A long-lost helmet from the Second World War is now back in the hands of the war veteran who said it saved his life during battle.

George Johnston was reunited with the helmet he wore in battle as a soldier, after a history buff spotted it at an army surplus store.

The history of the helmet dates back to D-Day.

Johnston, who fought with the North Shore Regiment’s B Company from 1940 to 1946, was one of thousands of Canadians who stormed Juno Beach in Normandy on June 6, 1944.

The helmet he wore that day bent during battle, so he was given a replacement.

Some time after the war was over, he lost the D-Day helmet, which the war veteran said protected him during battles in France, Belgium, the Netherlands and Germany.

Johnston, who lives in New Brunswick with wife Annie, said he “never dreamt” he’d see the helmet again, until Tuesday when he received a call saying someone had found it.

“I didn’t know what to say or what to do,” he said.

It turns out, war memorabilia collector Jordan Chaisson had bought the helmet at an army surplus store.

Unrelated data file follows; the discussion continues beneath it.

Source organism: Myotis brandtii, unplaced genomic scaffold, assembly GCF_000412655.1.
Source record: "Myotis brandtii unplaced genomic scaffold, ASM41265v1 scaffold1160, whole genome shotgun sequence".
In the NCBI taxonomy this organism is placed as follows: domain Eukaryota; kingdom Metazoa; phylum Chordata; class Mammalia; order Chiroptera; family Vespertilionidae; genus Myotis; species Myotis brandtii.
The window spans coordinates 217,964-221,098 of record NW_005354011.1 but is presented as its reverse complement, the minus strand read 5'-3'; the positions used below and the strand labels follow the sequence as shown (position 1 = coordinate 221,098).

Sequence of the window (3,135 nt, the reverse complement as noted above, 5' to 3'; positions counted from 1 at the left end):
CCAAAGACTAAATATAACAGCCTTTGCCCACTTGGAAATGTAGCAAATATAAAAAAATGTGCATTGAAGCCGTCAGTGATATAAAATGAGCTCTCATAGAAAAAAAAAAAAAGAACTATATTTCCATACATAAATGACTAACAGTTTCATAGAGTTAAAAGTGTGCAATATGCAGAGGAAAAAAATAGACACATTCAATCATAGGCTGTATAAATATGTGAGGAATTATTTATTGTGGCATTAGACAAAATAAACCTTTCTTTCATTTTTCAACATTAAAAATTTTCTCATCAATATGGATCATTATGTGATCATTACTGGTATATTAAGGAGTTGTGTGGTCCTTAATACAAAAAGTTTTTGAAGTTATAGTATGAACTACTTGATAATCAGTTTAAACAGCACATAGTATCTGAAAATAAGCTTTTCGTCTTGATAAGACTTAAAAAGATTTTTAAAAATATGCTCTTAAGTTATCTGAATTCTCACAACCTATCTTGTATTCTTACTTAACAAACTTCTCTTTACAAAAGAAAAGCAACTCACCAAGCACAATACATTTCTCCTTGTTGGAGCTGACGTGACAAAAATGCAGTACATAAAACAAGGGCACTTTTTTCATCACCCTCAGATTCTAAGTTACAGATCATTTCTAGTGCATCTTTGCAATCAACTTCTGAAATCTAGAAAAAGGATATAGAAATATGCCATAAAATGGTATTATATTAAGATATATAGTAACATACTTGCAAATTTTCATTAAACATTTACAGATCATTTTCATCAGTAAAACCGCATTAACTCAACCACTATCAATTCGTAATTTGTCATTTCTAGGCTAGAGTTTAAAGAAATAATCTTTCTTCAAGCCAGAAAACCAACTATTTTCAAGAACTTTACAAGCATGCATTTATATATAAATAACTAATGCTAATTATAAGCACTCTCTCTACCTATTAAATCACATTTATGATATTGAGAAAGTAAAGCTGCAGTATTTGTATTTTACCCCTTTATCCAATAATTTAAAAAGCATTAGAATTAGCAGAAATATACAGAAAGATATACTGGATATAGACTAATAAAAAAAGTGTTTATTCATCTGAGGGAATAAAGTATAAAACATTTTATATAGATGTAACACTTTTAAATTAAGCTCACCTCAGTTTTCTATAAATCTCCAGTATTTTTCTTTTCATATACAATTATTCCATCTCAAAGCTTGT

When he noticed an army ID on the inside of the helmet, he decided to do a little digging.

“At the beginning, I just wanted to … see who it belonged to,” he told CTV Atlantic. “As soon as I found out he was alive, this got more personal.

“I was like, I’m going to have to give this to him. It’s not mine to keep.”

Chaisson made arrangements to bring the long-lost helmet to the Johnstons.

“To experience that with them, and the joy that was on his face and hers as well, was really remarkable,” Chaisson said.

Johnston said now that he has it back, the helmet will remain in his family.

“I can’t explain what it feels like to have the hat back,” he said. “I never dreamt that I’d ever see it.”

With a report from CTV Atlantic’s Sarah Plowman